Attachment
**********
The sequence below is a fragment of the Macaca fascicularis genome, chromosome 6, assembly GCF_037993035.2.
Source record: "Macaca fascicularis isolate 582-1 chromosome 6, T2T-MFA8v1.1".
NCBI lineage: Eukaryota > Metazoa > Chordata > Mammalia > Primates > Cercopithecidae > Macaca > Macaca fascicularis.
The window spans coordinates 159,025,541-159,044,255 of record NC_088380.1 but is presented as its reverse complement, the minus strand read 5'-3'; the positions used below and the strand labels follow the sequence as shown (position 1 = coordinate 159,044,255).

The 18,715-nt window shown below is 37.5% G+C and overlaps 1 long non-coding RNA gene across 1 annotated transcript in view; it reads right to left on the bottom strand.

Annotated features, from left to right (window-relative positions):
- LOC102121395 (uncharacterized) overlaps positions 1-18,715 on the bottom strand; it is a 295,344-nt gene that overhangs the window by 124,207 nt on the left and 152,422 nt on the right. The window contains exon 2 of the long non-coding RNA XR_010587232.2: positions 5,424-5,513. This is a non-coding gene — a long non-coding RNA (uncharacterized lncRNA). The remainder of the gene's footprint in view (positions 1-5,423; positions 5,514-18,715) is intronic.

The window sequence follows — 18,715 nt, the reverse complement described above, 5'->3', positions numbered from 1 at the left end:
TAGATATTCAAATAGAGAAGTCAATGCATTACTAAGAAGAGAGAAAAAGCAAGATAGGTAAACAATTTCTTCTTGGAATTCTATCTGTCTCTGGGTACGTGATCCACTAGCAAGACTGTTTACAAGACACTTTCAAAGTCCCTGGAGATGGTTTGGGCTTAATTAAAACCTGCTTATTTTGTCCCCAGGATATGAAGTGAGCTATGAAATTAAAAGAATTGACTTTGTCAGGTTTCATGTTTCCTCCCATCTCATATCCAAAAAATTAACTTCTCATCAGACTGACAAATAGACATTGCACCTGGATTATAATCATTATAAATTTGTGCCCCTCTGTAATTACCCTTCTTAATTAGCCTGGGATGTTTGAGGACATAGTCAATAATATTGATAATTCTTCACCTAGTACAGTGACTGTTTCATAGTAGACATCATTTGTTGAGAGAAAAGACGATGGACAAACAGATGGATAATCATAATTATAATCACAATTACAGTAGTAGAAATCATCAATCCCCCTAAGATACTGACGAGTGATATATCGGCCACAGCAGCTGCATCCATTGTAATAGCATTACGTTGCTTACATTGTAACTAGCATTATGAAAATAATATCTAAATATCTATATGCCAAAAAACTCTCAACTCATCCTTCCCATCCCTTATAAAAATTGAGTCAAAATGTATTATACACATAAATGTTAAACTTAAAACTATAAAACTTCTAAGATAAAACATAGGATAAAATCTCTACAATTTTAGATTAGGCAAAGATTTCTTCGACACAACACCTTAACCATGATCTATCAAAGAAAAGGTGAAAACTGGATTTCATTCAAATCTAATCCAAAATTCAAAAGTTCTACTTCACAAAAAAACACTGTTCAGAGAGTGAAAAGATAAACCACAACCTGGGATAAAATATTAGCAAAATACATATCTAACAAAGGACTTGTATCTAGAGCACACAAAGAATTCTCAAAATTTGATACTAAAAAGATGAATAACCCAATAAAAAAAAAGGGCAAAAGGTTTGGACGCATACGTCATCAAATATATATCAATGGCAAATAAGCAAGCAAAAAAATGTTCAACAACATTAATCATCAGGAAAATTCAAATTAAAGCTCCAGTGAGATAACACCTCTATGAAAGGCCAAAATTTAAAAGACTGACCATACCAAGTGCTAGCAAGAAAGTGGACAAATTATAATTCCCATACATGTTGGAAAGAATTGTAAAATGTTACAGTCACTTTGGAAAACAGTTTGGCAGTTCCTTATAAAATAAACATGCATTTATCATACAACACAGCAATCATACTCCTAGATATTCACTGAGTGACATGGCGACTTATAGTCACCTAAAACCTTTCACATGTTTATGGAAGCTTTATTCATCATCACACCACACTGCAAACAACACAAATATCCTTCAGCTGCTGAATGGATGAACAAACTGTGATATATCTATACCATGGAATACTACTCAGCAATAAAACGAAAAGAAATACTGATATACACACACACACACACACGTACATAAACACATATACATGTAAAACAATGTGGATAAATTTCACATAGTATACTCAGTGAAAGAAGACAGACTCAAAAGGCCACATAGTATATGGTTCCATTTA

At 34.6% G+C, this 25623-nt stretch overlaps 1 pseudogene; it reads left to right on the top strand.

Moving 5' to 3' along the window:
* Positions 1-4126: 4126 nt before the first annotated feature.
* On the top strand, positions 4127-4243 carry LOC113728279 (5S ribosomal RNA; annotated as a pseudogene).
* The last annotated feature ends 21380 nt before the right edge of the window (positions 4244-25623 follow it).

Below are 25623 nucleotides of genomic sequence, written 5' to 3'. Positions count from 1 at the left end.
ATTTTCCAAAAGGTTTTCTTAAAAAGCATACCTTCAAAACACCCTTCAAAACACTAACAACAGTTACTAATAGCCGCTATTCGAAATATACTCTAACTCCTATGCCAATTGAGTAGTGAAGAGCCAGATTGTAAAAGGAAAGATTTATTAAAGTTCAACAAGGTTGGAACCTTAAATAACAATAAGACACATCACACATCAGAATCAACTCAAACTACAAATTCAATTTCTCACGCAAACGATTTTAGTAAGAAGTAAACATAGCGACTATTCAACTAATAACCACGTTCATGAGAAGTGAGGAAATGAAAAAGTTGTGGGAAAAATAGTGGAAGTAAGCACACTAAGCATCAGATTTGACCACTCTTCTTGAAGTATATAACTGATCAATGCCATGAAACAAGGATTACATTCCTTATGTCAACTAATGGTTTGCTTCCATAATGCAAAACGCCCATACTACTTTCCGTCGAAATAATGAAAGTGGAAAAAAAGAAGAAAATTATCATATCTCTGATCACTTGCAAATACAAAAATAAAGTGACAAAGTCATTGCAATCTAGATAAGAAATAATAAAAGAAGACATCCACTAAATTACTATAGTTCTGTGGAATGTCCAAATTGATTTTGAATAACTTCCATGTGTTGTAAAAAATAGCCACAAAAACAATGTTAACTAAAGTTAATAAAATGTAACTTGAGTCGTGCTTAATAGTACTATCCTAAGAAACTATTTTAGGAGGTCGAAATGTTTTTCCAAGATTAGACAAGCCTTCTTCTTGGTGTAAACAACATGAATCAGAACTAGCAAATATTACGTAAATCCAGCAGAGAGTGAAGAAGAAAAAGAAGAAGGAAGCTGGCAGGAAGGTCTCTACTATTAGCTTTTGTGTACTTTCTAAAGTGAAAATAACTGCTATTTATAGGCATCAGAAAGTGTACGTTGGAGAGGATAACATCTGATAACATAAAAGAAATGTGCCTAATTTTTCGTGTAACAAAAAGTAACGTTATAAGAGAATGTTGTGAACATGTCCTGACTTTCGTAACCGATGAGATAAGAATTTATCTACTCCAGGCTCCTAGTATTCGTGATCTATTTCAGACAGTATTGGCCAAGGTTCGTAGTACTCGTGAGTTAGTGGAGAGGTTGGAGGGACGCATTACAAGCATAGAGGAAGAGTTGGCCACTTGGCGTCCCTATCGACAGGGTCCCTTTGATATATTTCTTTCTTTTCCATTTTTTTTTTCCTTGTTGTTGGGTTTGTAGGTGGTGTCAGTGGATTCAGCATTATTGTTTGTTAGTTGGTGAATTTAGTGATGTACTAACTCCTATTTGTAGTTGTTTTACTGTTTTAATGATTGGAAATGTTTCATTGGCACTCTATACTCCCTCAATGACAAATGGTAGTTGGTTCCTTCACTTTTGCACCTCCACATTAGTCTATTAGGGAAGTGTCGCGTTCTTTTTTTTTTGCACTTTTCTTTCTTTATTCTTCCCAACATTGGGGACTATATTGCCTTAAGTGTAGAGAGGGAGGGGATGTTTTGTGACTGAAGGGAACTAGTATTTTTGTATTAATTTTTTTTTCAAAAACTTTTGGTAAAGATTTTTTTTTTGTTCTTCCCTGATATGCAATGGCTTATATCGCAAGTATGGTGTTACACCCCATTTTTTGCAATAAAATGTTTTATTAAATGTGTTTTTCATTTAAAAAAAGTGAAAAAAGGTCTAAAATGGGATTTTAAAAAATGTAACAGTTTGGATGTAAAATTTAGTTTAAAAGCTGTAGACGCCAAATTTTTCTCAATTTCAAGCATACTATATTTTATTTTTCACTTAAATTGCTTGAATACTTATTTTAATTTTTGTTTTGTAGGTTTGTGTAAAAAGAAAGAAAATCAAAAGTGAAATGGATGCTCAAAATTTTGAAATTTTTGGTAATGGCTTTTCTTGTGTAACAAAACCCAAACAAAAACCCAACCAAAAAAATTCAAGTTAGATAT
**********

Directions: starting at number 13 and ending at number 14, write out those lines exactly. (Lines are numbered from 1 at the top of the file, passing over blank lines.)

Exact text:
* On the top strand, positions 4127-4243 carry LOC113728279 (5S ribosomal RNA; annotated as a pseudogene).
* The last annotated feature ends 21380 nt before the right edge of the window (positions 4244-25623 follow it).